Tennessee’s Supreme Court says it wants to eliminate racial discrimination in the state’s judicial system. A new initiative follows the recent groundswell of protests against systemic racism in policing.
But accusations of racial bias are not new in Tennessee’s court system.
As far back as 1997, a report by the Supreme Court’s Commission on Racial and Ethnic Fairness found multiple examples of discrimination, including harsher sentences for minority defendants.
Those findings are reflected in Tennessee’s jails and prisons: 40% of inmates are Black, though they make up just 17% of the state population, according to the Sycamore Institute.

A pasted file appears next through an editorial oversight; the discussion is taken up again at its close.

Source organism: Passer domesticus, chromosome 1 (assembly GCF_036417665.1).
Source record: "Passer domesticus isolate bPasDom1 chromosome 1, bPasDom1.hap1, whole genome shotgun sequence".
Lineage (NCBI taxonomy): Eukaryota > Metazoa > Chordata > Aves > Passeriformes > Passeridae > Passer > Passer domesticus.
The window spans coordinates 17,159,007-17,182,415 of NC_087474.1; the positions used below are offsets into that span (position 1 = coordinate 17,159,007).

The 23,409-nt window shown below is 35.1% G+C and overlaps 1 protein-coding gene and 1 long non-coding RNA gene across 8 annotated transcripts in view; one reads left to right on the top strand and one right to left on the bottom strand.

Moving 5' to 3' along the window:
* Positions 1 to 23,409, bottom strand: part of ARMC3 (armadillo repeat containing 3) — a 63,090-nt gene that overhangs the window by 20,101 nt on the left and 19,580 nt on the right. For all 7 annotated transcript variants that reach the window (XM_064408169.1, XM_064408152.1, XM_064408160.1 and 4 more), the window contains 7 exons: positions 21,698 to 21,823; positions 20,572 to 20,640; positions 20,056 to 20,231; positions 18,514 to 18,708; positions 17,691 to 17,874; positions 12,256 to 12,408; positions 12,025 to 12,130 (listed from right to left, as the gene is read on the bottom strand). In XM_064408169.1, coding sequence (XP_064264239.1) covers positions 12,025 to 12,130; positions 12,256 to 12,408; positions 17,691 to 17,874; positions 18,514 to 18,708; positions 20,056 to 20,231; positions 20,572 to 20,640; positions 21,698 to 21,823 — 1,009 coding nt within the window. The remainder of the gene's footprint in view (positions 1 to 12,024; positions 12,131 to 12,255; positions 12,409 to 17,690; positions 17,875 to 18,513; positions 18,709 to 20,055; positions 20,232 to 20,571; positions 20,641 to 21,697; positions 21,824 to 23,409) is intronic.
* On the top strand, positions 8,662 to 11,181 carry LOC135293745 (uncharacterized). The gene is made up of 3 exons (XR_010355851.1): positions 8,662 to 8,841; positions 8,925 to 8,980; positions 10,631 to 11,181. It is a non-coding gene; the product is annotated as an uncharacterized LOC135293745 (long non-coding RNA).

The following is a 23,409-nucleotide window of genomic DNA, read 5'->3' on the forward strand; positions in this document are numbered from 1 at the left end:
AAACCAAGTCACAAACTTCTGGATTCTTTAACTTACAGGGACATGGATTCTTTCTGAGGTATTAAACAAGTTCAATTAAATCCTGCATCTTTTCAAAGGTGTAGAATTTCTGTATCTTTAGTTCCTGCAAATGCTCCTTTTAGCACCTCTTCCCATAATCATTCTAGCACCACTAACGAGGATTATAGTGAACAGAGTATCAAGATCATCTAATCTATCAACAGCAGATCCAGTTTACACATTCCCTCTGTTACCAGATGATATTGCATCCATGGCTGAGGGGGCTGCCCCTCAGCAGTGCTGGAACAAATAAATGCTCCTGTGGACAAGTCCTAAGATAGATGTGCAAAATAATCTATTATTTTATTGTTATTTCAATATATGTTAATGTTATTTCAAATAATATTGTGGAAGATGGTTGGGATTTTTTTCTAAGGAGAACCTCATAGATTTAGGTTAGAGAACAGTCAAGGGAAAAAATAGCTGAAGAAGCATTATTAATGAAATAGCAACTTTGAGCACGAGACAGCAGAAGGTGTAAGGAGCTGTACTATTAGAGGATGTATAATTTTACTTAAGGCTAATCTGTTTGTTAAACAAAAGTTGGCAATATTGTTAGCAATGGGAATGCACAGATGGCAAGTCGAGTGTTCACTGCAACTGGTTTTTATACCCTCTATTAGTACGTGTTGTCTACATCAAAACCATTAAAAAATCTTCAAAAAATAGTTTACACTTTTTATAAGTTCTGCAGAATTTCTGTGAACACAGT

Claims of racial discrimination are also still common in death penalty cases. Last summer, Nashville’s district attorney overturned the death sentence of Abu-Ali Abdur’Rahman, because Black residents were kept off of the jury at his trial. The state’s attorney general has since challenged that deal.
The Supreme Court’s “Access to Justice Commission” will look for ways to improve training, policies and other aspects of the court atmosphere that could unfairly impact people of color. The court says it has already started to provide implicit-bias training to judges.
The court also says racism “has no place in our society” and that it will work to ensure justice for all.
Samantha Max is a Report for America corps member.